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Deadline extended for a deal to save the Globe

NEGOTIATIONS between unions at The Boston Globe and its owner, The New York Times Co, continued until midnight last night, United States eastern standard time (5am GMT), after the company agreed to extend its deadline for the newspapers' employees to make US$20 million in concessions.

"Because there has been progress on reaching needed cost savings, The Boston Globe will extend the deadline for reaching complete agreements with its unions until midnight Sunday May 3," Boston Globe spokesman Robert Powers said in a statement.

Leaders of the Boston Newspaper Guild, the Globe's largest union, asked for an extension of Friday's deadline after discovering what they called a US$4.5-million accounting error. The Guild said ownership was mistakenly counting the salaries and benefits of 80 people who have left their jobs at the Globe since the beginning of the year.

"We have given the New York Times Co and Globe management proposals for deep cuts in our members' pay and benefits that we believe will save The Boston Globe," Daniel Totten, Guild president, said in a statement. "We are awaiting the company's response."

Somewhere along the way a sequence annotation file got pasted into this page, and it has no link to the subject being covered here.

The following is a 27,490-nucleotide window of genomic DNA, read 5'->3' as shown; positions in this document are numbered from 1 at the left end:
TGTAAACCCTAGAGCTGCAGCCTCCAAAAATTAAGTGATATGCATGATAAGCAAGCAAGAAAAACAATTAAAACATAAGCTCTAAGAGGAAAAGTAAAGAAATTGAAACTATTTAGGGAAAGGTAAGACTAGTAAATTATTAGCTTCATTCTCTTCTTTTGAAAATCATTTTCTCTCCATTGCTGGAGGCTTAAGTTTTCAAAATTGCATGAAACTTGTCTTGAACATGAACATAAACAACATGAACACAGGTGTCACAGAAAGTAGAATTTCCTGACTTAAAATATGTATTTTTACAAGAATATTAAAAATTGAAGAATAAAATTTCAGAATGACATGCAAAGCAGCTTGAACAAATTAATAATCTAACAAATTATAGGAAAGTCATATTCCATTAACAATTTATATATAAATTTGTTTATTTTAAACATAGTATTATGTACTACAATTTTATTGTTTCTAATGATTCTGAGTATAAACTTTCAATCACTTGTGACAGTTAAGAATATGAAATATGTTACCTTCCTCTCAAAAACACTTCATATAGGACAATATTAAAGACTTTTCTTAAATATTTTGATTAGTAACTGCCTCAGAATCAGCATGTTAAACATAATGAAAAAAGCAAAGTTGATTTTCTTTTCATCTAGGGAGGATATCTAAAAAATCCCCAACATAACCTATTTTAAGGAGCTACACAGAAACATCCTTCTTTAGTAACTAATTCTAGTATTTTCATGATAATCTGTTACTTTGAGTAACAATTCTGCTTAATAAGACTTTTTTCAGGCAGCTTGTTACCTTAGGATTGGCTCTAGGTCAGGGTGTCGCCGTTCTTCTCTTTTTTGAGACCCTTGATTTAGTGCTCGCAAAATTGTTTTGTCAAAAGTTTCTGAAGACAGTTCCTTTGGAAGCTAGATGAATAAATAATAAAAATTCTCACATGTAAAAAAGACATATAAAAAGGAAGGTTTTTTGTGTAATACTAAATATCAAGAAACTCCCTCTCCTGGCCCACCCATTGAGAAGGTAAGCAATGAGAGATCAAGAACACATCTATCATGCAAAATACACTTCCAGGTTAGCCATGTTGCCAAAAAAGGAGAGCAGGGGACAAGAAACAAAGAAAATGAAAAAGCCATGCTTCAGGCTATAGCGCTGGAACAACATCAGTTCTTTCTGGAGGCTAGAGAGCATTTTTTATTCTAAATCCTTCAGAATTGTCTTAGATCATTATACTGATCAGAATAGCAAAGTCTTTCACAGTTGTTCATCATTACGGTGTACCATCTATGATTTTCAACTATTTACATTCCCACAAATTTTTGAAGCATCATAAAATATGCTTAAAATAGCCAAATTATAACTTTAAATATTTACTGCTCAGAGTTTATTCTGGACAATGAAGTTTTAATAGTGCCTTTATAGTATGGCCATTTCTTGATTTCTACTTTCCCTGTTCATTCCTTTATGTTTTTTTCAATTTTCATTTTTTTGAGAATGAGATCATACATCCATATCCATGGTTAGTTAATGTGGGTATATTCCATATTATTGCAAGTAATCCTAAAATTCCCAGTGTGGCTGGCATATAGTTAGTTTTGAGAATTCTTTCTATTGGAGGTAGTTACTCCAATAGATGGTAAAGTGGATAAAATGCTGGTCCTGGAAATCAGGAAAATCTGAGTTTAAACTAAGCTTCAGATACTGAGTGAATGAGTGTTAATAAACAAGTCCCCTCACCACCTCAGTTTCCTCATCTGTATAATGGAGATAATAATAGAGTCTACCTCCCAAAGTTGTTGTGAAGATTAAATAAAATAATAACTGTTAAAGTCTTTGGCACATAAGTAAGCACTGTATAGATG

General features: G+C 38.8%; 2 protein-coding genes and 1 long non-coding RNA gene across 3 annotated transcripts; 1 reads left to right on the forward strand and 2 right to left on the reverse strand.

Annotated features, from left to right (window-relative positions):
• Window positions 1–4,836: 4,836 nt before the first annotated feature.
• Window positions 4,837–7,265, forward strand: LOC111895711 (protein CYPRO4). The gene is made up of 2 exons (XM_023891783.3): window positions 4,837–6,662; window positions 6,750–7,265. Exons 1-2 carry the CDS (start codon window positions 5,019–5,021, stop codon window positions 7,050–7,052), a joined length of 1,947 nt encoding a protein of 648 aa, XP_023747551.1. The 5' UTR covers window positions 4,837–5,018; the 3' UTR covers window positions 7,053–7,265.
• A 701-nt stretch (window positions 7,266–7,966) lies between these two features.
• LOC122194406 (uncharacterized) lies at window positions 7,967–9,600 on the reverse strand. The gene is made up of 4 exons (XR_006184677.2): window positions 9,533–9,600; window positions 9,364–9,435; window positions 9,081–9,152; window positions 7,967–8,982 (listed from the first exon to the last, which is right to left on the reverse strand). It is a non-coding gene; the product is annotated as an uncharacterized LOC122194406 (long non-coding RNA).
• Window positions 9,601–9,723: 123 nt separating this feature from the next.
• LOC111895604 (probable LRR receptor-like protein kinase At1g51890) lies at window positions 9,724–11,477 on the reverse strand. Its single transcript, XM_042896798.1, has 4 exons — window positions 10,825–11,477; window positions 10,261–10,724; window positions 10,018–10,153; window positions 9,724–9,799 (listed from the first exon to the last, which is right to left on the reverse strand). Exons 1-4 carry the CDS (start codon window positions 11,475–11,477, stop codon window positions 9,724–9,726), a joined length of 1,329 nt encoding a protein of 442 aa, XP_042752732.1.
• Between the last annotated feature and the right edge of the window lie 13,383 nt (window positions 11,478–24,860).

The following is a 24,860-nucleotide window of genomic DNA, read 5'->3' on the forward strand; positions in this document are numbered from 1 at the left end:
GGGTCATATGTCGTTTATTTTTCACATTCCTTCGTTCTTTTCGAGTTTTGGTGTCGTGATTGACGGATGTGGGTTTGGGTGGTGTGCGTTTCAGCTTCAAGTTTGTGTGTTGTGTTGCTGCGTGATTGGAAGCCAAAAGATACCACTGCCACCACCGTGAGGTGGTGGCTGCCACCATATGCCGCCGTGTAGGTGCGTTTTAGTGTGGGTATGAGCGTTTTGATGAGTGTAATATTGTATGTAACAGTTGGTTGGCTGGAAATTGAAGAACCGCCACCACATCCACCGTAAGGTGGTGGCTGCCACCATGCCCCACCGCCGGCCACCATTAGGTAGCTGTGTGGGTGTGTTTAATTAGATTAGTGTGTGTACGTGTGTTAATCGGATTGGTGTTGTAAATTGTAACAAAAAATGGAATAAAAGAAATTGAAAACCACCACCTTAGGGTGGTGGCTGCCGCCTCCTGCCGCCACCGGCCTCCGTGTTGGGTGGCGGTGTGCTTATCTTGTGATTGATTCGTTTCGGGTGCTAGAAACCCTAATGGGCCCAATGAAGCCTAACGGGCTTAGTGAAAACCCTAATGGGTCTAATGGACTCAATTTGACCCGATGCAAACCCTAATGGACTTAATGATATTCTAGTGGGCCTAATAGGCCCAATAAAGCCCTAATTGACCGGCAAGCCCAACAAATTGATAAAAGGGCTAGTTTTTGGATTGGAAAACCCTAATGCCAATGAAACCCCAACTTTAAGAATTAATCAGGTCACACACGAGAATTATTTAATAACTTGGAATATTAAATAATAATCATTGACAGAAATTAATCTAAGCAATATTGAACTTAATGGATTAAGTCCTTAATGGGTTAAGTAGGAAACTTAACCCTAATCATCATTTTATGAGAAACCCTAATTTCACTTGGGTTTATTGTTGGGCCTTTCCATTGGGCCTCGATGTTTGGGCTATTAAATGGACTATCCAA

The concessions sought by the New York Times Co could include pay reductions, a decrease in pension contributions and the elimination of lifetime job guarantees previously given to some senior employees.

Those guarantees state that staff cannot be let go without cause.

The Globe, like many newspapers, is struggling with declines in circulation and advertising. The Globe's operations lost US$50 million last year and are projected to lose US$85 million this year.

The New York Times Co announced in April it would close the Globe unless the concessions were met.


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